This year’s alumni award winners for Innovation and Enterprise, Neciah and Josephine Dorh, have been recognised for the invaluable role they’re playing in tackling antimicrobial resistance (AMR). Their health-tech start-up, FluoretiQ, is developing rapid diagnostic tools which will help doctors to diagnose infections quickly and accurately. This crucial technology will reduce the over prescription of antibiotics, which is a driving cause of AMR. We caught up with the husband-and-wife duo to learn more. (more…)
Lauren Hutfield (BSc 2021) is studying for an MSc in Development and Security and is in receipt of a Black Bristol Scholarship. Here, she explains how the scholarship has impacted her and her plans for the future.
At the end of my undergraduate degree here in Bristol, I didn’t feel like my friends who said: “I’m done with uni!”. I wanted to go on and do more – I still felt like I had that in me. But you can’t get the same kind of loan for tuition fees for your master’s as you can for undergraduate studies, so finding funding was crucial. I was the first of my siblings to go to university and my family have been really supportive in encouraging me in what I want to do, but without the scholarship it would have been really hard.
I was so happy when I found out I had been awarded the scholarship. I knew that it would be competitive to get, so I was really surprised, and relieved as well, because it took the pressure off. I didn’t have any worries about trying to find part-time work and I could just focus on the master’s, which is a lot more challenging than my undergraduate course. My results this year have definitely reflected this, because I’ve been able to put in the time I needed to do the work.
Nominations for the Alumni Association Community Award are now open. The Alumni Association Community Award is awarded to volunteers who have worked hard to build and strengthen the University’s alumni community. This could be through organising alumni networks, coordinating events or actively participating in the Association.
The Alumni Association is the official body of the University’s alumni community – anyone that has studied at the University automatically becomes a member. The Alumni Association Committee represents the Association and it is now looking to recognise individuals who have championed the Alumni Association through their service.
Nominations will be open until Friday 2 September. You can nominate yourself, or a fellow member of the Alumni Association by completing the Alumni Association Community Award Nomination Form. If you would like to nominate more than one volunteer, please fill in a separate form for each nomination.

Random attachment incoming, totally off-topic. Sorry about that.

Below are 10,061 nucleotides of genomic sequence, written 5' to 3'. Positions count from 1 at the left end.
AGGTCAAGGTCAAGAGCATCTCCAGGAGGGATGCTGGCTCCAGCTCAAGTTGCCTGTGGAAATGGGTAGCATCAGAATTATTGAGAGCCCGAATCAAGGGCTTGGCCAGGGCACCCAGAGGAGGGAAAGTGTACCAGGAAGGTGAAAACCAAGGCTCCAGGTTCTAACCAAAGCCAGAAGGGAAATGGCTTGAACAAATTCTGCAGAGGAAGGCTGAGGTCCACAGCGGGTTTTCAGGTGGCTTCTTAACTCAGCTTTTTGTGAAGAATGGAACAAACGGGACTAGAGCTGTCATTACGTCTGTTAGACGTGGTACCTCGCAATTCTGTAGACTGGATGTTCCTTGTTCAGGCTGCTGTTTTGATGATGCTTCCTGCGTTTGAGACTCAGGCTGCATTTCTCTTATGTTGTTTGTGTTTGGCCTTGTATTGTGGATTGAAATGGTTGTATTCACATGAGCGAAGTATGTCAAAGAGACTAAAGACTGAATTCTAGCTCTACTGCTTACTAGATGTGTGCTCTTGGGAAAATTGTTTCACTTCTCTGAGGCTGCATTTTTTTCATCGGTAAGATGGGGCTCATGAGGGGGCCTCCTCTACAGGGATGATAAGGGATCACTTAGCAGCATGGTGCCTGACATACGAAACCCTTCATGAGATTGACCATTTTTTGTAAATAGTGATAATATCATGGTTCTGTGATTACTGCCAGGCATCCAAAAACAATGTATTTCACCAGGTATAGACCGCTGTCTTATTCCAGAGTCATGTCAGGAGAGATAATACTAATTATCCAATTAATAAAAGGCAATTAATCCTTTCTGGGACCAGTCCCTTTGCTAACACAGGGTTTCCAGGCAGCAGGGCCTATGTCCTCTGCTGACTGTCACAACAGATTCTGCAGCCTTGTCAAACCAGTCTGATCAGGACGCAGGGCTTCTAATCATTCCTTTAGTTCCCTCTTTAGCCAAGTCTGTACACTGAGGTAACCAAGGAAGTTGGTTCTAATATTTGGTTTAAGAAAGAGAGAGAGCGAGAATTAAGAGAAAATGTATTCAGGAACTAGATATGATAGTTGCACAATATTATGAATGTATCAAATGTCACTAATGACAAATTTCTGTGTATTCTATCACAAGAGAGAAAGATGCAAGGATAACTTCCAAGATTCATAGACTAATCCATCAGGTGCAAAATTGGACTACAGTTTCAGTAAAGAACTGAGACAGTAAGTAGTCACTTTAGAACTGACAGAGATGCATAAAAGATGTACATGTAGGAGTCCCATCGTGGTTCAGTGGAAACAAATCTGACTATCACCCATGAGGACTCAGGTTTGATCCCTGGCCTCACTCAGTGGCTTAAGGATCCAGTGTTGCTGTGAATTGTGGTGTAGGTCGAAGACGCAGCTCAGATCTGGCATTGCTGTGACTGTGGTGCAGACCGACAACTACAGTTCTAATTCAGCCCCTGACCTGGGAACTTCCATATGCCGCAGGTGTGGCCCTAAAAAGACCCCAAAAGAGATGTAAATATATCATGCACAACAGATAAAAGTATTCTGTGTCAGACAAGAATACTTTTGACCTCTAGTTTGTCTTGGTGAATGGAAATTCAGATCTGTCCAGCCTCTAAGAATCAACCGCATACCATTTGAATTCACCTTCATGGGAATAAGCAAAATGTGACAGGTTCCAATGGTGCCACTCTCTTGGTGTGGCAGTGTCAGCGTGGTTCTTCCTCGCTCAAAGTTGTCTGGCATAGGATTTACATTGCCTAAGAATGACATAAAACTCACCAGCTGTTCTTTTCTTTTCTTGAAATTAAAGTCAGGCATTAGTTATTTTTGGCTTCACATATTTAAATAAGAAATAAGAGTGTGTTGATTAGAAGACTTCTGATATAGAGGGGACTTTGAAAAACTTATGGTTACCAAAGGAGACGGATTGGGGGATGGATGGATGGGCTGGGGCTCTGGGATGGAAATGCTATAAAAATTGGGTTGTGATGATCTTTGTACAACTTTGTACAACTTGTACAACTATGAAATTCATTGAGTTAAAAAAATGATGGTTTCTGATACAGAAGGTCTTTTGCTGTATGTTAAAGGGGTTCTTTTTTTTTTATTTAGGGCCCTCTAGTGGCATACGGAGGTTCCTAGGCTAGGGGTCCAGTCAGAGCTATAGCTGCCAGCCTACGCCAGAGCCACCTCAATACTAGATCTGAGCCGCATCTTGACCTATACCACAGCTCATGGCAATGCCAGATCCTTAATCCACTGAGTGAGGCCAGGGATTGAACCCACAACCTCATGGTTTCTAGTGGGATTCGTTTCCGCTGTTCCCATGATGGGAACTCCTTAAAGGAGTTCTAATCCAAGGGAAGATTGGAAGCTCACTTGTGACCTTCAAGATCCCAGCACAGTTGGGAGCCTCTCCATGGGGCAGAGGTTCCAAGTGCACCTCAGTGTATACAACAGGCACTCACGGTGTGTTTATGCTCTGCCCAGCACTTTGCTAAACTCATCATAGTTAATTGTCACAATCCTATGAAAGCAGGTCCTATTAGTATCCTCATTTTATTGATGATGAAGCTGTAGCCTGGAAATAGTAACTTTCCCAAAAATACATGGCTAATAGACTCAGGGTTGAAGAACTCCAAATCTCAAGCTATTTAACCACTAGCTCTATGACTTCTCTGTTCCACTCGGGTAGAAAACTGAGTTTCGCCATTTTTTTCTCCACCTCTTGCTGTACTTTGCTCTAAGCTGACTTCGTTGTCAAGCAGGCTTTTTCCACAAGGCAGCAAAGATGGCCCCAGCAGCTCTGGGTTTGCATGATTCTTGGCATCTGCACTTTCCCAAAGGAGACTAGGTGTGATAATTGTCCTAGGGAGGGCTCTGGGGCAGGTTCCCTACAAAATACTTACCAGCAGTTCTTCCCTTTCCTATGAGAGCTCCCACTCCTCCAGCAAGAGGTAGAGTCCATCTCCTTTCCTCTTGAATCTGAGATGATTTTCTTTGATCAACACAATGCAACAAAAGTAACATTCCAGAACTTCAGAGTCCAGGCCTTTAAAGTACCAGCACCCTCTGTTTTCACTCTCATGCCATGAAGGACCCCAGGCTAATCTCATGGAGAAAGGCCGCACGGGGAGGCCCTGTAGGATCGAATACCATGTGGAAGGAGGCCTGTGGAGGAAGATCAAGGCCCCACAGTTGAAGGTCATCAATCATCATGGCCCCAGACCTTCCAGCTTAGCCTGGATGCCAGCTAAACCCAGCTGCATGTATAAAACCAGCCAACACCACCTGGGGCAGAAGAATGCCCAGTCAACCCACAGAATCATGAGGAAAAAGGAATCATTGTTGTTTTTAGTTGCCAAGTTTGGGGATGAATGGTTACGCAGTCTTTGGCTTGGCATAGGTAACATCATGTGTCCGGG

The Alumni Association Committee helps to champion and support Bristol’s alumni community by working in partnership with alumni, the Development and Alumni Relations Office (DARO) and the wider University. Committee members provide expert advice, strategic insight and act as ambassadors for the University and its alumni.
This year, three new members will join our 2022 – 2023 committee: Fred Moss (BA 2013), Vona Aghoghovbia Ezichi (BSc 2005) and Harri Davies (LLB 2013). Jonathan Phillips (BSc 1994) will remain as Chair for a second term to 2025. Read their bios below to learn more about them.
This year’s Alumni Award for Achievement in Sport has been given to Hannah Mills OBE (DipHE 2012) in recognition of her incredible career in sailing and sustainability.
At Tokyo 2020, Hannah became the most successful female sailor in Olympic history, after she won gold with Eilidh McIntyre in the women’s 470 event. Hannah also sailed to a gold medal in Rio in 2016 and a silver medal at the London 2012 games, alongside her then sailing partner Saskia Clark.
Cardiff-born Hannah started sailing at age eight, while on holiday in Cornwall with her family. She went on to study Mechanical Engineering at the University of Bristol, training in her spare time to prepare for the London 2012 Olympic games.
This year we were delighted to see Bristol alumni, staff and one of our current students recognised in the Queen’s Birthday Honours List. In these awards, which conincided with the Queen’s Platinum Jubilee celebrations, alumni were honoured for their services to academia, the arts and more. Read on to see if you can spot any of your former classmates below!
Alumni Awards 2022: Climate Scientist, Olympian and Charity Champion among this year’s winners